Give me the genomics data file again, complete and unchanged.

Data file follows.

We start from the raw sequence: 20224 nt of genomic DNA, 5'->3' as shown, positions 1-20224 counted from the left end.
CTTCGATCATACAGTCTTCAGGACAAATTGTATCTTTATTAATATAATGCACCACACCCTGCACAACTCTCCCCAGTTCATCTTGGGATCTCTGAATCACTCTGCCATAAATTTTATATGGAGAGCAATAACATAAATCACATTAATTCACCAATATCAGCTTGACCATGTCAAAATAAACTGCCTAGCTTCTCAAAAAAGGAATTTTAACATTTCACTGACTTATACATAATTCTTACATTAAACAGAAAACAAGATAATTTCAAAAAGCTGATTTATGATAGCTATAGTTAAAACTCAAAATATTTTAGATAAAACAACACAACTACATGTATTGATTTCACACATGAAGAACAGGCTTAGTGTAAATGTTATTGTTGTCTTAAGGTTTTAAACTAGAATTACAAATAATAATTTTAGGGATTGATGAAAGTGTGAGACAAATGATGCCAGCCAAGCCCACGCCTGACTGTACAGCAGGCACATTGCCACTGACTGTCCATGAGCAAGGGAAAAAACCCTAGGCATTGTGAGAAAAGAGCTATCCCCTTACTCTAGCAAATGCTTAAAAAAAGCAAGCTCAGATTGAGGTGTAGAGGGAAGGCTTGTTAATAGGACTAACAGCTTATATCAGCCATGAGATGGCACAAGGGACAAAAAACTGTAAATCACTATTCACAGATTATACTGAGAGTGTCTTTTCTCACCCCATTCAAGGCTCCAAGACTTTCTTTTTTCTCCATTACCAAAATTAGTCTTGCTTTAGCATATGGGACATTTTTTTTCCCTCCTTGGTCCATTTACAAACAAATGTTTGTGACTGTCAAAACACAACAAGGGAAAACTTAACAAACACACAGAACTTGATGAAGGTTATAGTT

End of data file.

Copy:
We start from the raw sequence: 20224 nt of genomic DNA, 5'->3' as shown, positions 1-20224 counted from the left end.
CTTCGATCATACAGTCTTCAGGACAAATTGTATCTTTATTAATATAATGCACCACACCCTGCACAACTCTCCCCAGTTCATCTTGGGATCTCTGAATCACTCTGCCATAAATTTTATATGGAGAGCAATAACATAAATCACATTAATTCACCAATATCAGCTTGACCATGTCAAAATAAACTGCCTAGCTTCTCAAAAAAGGAATTTTAACATTTCACTGACTTATACATAATTCTTACATTAAACAGAAAACAAGATAATTTCAAAAAGCTGATTTATGATAGCTATAGTTAAAACTCAAAATATTTTAGATAAAACAACACAACTACATGTATTGATTTCACACATGAAGAACAGGCTTAGTGTAAATGTTATTGTTGTCTTAAGGTTTTAAACTAGAATTACAAATAATAATTTTAGGGATTGATGAAAGTGTGAGACAAATGATGCCAGCCAAGCCCACGCCTGACTGTACAGCAGGCACATTGCCACTGACTGTCCATGAGCAAGGGAAAAAACCCTAGGCATTGTGAGAAAAGAGCTATCCCCTTACTCTAGCAAATGCTTAAAAAAAGCAAGCTCAGATTGAGGTGTAGAGGGAAGGCTTGTTAATAGGACTAACAGCTTATATCAGCCATGAGATGGCACAAGGGACAAAAAACTGTAAATCACTATTCACAGATTATACTGAGAGTGTCTTTTCTCACCCCATTCAAGGCTCCAAGACTTTCTTTTTTCTCCATTACCAAAATTAGTCTTGCTTTAGCATATGGGACATTTTTTTTCCCTCCTTGGTCCATTTACAAACAAATGTTTGTGACTGTCAAAACACAACAAGGGAAAACTTAACAAACACACAGAACTTGATGAAGGTTATAGTT